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23rd July 2019, 08:14 #1
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Is 17g/30ms shock force greater than 5g/100ms?
Hi, Gurus,
In EIRENE test, a standard of EU train on handheld, "The Operational radio shall be capable of withstanding the following shocks:  semisinusoidal shocks of up to 5g for up to 100ms under normal conditions."
Now since the test lab can NOT reach 100ms, only can reach to 30ms, so if can say, "17g/30ms shock force is greater than 5g/100ms?"
I just want to get the same force as 5g/100ms, not very much gretaer.
I think the force is relate to momentum, i.e. MV. Since M doesn't change, the force is relate to velocity(V). Then the shock force is proportinal to V, which is a*t, so for 5g*100ms, we need 17g*30ms. I don't know if it is right for such calculation.
Pls comment.
Best,
Tony Liu

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23rd July 2019, 13:46 #2
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Re: Is 17g/30ms shock force greater than 5g/100ms?
force is relate to momentum, i.e. MV. Since M doesn't change, the force is relate to velocity(V)....
Force is related to the change in momentum (rate) and is not dependent on the absolute velocity.
I guess the "g" refers to the acceleration due to gravity the acceleration is directly related to the force. The time refers to the duration of the force.
Actually 5g/100ms should be represented as 5g.100ms  force into time is impulse of a force.
Hence 17g.30ms =510 (g.ms) is approximately the same 5g.100ms =500 (g.ms).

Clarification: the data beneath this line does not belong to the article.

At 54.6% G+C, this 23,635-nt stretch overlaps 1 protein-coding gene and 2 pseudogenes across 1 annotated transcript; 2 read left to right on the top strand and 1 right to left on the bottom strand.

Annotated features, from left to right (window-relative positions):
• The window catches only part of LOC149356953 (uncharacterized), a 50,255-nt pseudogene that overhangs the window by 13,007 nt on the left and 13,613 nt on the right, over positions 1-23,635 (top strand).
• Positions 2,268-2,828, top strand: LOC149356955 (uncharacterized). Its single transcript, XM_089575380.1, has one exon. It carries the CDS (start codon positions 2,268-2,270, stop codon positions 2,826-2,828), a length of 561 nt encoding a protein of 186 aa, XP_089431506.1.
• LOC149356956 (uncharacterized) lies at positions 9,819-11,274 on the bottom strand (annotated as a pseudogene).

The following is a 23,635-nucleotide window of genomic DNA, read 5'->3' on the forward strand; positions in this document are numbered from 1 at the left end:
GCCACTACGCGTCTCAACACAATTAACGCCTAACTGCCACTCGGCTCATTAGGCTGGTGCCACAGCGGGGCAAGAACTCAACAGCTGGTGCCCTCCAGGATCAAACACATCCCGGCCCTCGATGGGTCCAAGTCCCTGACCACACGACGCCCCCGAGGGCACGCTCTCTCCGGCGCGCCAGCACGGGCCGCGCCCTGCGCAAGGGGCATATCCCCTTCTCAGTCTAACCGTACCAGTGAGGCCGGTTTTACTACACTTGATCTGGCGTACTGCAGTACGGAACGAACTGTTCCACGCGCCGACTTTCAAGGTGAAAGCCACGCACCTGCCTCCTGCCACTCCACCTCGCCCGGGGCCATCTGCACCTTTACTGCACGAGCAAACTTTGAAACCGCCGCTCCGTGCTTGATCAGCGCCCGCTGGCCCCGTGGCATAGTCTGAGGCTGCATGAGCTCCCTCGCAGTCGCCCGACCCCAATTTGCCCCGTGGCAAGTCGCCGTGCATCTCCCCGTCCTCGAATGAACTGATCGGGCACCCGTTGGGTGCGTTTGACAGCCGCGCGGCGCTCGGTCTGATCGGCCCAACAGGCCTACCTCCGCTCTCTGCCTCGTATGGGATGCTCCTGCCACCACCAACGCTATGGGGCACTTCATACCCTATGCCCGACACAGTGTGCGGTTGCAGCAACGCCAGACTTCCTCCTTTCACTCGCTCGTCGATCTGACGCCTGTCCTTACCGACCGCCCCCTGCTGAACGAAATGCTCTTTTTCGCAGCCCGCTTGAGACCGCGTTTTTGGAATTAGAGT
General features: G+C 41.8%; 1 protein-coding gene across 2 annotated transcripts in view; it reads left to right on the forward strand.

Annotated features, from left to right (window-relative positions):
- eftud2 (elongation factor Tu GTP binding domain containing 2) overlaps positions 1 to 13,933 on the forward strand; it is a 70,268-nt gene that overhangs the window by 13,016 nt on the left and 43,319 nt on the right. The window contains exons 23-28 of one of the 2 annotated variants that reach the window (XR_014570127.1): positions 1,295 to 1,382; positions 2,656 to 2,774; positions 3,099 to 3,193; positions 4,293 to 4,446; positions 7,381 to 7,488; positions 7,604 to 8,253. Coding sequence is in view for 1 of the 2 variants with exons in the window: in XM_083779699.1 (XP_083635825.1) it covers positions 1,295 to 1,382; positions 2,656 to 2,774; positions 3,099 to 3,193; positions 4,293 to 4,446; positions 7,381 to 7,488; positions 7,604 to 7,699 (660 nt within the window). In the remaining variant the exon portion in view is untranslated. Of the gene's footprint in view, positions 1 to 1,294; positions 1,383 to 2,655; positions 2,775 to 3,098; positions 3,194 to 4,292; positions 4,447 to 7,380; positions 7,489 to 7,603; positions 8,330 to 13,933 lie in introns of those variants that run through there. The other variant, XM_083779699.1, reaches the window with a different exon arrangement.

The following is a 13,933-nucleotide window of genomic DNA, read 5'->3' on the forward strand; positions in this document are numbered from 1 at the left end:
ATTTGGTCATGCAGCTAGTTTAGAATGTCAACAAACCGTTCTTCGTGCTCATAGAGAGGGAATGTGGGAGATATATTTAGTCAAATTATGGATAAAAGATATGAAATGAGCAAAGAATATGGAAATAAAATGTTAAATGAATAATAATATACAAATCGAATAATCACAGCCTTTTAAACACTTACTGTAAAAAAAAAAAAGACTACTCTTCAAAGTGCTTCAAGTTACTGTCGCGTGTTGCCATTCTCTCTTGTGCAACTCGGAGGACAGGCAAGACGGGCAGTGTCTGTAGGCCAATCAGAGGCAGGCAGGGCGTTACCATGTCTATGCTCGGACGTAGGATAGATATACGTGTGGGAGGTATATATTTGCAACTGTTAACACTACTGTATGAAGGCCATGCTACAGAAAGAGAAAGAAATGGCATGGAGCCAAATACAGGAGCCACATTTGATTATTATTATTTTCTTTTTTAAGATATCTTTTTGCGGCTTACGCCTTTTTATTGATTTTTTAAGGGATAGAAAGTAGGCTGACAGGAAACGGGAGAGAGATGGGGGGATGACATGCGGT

Basically this is equal to delta(v); change in velocity (before and after). We use impulse when the actual force acting on the system cannot be accurately measured.
Your results are correct but the logic is not accurate.
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24th July 2019, 03:59 #3
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Re: Is 17g/30ms shock force greater than 5g/100ms?
Hi, c_mitra,
thanks for the reply.
Normaly the DUT starts from still, means V0=0m/s.
Then the equipments starts acceleration, the acceleration is an impulse. So the final velocity is the integration from 0 to Pi, semisinusoidal, for sin(2*pi*f*t), with peak acceleration.
For 5g.100ms, it should be 5*[2/(2*pi*5Hz)], for Xg.30ms, then be X*[2/(2*pi*16.6Hz)], these two functions should be equal, so X=16.6g.
Right?
Best,
Tony Liu

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24th July 2019, 04:46 #4
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Re: Is 17g/30ms shock force greater than 5g/100ms?
Right?
The assumption is that the force is acting on a rigid body. If the same impulse is applied for a shorter time (say 1ms), the force will be much greater but the duration will be much less and the overall result will be same.
But if the body is not rigid, it will produce shock waves that can affect other properties (glass items can *****).
I do not know how to calculate the effects on elastic bodies (or plastic matters).
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